My friend Brian Johnson, the founder of popular medical device publication MassDevice.com, emailed me.
“Joe,” he wrote, “Wondering if you had any creative marketing ideas for this. I’m thinking Linkedin promotions but I want stuff that’s effective. Got any ideas to promote the December 12 MassDevice Big 100 Regional Roundtable West Conference? (It’s since become the popular Device Talks series.)
Brian graciously agreed to let me share my advice with you here.
I replied, “Thanks for asking, Brian. Here are a few thoughts.”
1. Point of Difference. How is this conference different than any other medical device conference? Unless I am particularly interested in Edwards, Masimo, or Volcano, why should I come? What will I get out of it that is different and worth the price of airfare, hotel, and admission? At a glance, I’m not sure what it would be. Answer this, and we can work on your messaging.
- Create an Online Video. 30-seconds of talking head may help communicate what I’ll get out of it.
2. Social Proof. I may want to go if I know WHO will be there. After all, my primary motivation is probably networking for a business deal or new position. For example, I personally want to do some work for Boston Scientific. Will someone of influence be there? If yes, show me his/her name and that may make the difference whether I attend or not.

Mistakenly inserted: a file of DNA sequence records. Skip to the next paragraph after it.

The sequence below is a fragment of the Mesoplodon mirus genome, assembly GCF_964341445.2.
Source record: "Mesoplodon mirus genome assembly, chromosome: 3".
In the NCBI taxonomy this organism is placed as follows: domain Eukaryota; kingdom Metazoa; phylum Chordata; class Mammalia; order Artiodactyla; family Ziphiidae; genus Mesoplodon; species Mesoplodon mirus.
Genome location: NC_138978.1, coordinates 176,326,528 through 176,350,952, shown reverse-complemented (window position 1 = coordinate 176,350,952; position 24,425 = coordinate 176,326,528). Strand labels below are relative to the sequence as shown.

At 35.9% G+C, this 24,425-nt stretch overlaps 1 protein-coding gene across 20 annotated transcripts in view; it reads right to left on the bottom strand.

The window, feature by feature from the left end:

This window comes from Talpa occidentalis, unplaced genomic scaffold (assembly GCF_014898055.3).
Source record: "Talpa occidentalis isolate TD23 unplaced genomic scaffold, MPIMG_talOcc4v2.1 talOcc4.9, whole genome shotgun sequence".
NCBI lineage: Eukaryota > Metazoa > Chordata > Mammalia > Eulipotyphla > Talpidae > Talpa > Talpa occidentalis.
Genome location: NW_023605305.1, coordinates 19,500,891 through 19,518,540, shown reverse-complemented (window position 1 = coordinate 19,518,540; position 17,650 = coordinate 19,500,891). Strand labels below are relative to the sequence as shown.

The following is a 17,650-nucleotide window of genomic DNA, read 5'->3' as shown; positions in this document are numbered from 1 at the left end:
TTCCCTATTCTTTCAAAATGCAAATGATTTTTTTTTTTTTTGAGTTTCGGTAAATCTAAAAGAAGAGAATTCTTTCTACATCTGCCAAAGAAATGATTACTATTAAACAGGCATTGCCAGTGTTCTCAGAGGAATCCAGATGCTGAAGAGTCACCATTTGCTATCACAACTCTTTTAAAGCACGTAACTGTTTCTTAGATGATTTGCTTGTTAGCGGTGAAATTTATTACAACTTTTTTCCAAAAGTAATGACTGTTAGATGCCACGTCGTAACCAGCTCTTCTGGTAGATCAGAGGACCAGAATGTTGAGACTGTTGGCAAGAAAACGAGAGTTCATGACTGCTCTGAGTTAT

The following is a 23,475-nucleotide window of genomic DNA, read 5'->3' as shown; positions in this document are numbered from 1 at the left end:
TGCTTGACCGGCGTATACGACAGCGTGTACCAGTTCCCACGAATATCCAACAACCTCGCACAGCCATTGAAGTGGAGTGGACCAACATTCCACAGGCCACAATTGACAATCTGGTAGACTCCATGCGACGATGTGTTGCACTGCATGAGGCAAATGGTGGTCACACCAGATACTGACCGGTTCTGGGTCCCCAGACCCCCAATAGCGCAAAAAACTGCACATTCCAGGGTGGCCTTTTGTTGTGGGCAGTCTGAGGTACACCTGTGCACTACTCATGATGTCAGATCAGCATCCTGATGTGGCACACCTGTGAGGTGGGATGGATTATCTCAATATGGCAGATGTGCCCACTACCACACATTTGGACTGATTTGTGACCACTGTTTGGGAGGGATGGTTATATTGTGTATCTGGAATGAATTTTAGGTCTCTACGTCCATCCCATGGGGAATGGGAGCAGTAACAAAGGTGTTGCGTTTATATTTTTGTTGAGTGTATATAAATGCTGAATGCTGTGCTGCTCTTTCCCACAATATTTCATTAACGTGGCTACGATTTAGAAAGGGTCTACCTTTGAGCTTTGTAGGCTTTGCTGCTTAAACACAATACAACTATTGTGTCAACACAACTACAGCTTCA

- Variable email. Read “Strategy for a Medical Equipment Trade Show or Event.” Experiment with subject lines and slot in names of people you think I’d want to meet. For example, you might send Boston Scientific names of other attendees from the orthopedic market.
3. Recharacterize the “Friendly but Frank Discussion.” If I were able to “brainstorm” with Mussallem, Kiani, or Huennekens, that would be a value I cannot find anywhere else. If you expect 200 attendees, plan to break us out into three groups of 70. Have a moderator, perhaps a panel, and include one of the CEOs there for question and answers for our business issues.
4. Make Online an Option. Most of your target simply cannot afford a two-to-three-day (including travel) absence from work. Create a live-feed option. You can probably charge $129 for it, $99 for early birds.
5. Accept a Maybe. If you capture a prospect’s email address, you can reach those people interested but not ready to commit. Or for those interested but sure not to attend (like me, I’ll be on vacation). At present, there is no way for me to say, “Brian, that’s valuable, I might even be willing to give you some money to view a replay, but that’s not an option.”